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Establishing Dating Guidelines for Your Teen

By Dennis and Barbara Rainey


In the fading twilight, the headlights of an approaching car reminded Bill to reach for the dashboard and turn on his lights. As the horde of rush-hour cars streamed by, Bill reminisced about the teenage daughter he had just picked up from band practice.

He smiled as he thought about all those after-school trips over the last few years: dance classes, piano practices, the unending cycle of softball games and tournaments. He glanced at her in the seat next to him and thought, She’s starting to look like her mom. Her childhood has passed so quickly.

Usually Bill and his daughter made small talk on their brief ride home. Not tonight. Bill was concerned about the growing emotional distance between them. Sure, he knew this gap was normal for teenagers and their parents. But he wasn’t ready yet to surrender his role as a parent. He hoped the conversation he was about to initiate would help close that gap. He had prayed for an opportunity to talk to her alone—without her three brothers around. This was it.

“Julie, how are you doing with the guys?” he asked, struggling to disguise the wobble he felt in his voice.

“Oh, okay,” Julie replied, in cryptic teenage fashion. She looked nonchalantly out her window as their car crossed a small bridge.

Bill smiled and probed: “You know, your mom and I have been talking about you and all those boys who call on the phone.”

Julie squirmed uncomfortably in her seat. Realizing now where this conversation was headed, she rolled her eyes.

“Your mom and I just want to make sure you know what you stand for as you get old enough to date. You know what I mean, Pudd’n?”

Pudd’n was Bill’s pet name for his daughter. He hoped it might soften her heart.

She smiled faintly.

“I would like to ask you a very personal question and give you the freedom not to answer if you don’t want to.” He paused, waiting for her reply.

“Sure, Dad. Why not?” she said flatly.

Bill gripped the steering wheel and shot a glance into her eyes. “Have you thought through how far you are going to go, physically, with the opposite sex?”

Whew. There—he’d done it! Bill and his wife had talked before with Julie about God’s standards about sex, but soon she would be dating and making moral choices on her own. They wanted to encourage her to make the right ones.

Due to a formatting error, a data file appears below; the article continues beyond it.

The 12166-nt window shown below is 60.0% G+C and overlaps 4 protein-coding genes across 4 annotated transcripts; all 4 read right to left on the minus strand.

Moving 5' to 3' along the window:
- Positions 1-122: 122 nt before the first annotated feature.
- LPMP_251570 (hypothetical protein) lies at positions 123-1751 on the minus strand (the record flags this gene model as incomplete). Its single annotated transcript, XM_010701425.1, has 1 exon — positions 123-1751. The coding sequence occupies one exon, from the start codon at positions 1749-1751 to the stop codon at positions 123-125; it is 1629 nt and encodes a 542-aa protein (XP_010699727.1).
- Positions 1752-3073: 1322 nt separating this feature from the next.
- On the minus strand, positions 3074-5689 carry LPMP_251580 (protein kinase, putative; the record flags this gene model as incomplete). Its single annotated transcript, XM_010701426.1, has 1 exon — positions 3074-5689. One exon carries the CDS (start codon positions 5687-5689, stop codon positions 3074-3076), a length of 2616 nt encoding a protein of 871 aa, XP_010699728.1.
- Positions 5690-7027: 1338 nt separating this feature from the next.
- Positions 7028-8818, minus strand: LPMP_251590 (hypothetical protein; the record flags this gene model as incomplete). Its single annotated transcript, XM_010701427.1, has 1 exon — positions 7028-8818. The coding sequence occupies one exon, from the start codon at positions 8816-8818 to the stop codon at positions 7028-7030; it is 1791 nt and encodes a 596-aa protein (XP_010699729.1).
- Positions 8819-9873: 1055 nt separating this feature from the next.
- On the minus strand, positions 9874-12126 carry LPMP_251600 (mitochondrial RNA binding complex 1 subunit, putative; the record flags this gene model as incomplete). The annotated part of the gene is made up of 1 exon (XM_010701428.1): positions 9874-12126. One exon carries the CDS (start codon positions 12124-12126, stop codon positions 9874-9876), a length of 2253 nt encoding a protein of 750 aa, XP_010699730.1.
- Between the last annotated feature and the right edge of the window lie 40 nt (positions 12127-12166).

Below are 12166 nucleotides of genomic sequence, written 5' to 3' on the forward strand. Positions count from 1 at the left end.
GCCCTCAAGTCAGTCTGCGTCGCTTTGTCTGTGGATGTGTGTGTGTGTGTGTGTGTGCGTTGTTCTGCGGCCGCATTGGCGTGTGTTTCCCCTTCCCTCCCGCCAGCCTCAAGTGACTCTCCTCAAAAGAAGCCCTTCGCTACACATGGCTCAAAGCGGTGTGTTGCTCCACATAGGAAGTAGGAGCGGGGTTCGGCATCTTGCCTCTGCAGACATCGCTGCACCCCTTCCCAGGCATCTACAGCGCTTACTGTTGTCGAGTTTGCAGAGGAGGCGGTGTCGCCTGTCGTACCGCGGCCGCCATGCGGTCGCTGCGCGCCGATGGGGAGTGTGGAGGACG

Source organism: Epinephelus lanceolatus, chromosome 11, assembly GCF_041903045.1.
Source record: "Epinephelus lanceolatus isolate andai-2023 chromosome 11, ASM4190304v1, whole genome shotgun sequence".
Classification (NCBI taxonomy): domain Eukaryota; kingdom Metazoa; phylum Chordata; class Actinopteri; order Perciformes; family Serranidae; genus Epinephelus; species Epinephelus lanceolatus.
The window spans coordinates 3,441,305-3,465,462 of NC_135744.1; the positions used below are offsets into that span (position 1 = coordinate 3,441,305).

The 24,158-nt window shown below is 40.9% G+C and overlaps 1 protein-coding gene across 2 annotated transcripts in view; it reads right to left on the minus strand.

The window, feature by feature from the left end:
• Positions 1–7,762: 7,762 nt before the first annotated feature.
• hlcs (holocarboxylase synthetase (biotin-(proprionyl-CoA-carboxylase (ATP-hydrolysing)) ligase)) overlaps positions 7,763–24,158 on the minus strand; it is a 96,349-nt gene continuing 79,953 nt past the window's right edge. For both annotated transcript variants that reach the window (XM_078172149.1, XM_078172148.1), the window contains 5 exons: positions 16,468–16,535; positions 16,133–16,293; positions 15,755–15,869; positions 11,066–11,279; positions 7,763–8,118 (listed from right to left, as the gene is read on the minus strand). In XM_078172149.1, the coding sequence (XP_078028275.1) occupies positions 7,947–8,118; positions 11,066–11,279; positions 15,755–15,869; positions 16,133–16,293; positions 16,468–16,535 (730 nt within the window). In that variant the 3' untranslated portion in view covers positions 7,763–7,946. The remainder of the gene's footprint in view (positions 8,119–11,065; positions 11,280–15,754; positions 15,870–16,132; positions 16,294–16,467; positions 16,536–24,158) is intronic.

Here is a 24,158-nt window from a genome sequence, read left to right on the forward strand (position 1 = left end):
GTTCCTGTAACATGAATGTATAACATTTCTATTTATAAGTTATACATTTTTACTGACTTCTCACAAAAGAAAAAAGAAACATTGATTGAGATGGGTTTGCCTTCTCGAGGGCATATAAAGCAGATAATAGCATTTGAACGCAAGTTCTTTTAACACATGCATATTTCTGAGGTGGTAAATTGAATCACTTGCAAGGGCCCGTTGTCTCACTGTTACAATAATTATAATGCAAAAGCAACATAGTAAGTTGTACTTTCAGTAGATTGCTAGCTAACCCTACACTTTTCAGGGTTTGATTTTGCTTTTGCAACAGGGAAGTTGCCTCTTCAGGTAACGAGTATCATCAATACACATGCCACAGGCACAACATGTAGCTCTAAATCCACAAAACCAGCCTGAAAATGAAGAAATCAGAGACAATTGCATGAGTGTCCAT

“Uh, well, I guess,” she replied. She was obviously feeling even more ill at ease.

They were just a block from home, so gently but firmly, Bill pressed the final question: “Well then, would you mind telling me how far you intend to go? Where are you going to draw your boundaries?”

He stopped the car a few feet short of the driveway and feigned a look into the mailbox. He knew his wife always got the mail, but Julie was acting like a basketball team ahead by one point in the fourth quarter, hoping the clock would run out. She was stalling.

Bill faced Julie and waited for her response. If he had waited for a month, he wouldn’t have been ready for what she said.

“No, I don’t want to tell you” she said firmly.

Decision time for this dad. He deliberated, What if I press the issue and she gets angry? Do I probe further now or double back later?

“Okay,” he replied, “I’ll take that for an answer . . . for now.”

A tense silence filled the car as it eased forward and stopped in the driveway.*

Bill is definitely a courageous dad, pressing into a relational hot spot where most parents fear to tread. Although it’s uncomfortable, he’s definitely on the right track.

Just what role should parents play to steer a child away from the traps in the most popular sport for many teens—the dating game?

Let’s begin by defining dating in broad terms.

For us, dating or courting is a small part of the overall process of determining God’s will for discovering your life partner in marriage. In our family the focus has not been on dating, but more on training our teens in their character and in how to develop a relationship with the opposite sex.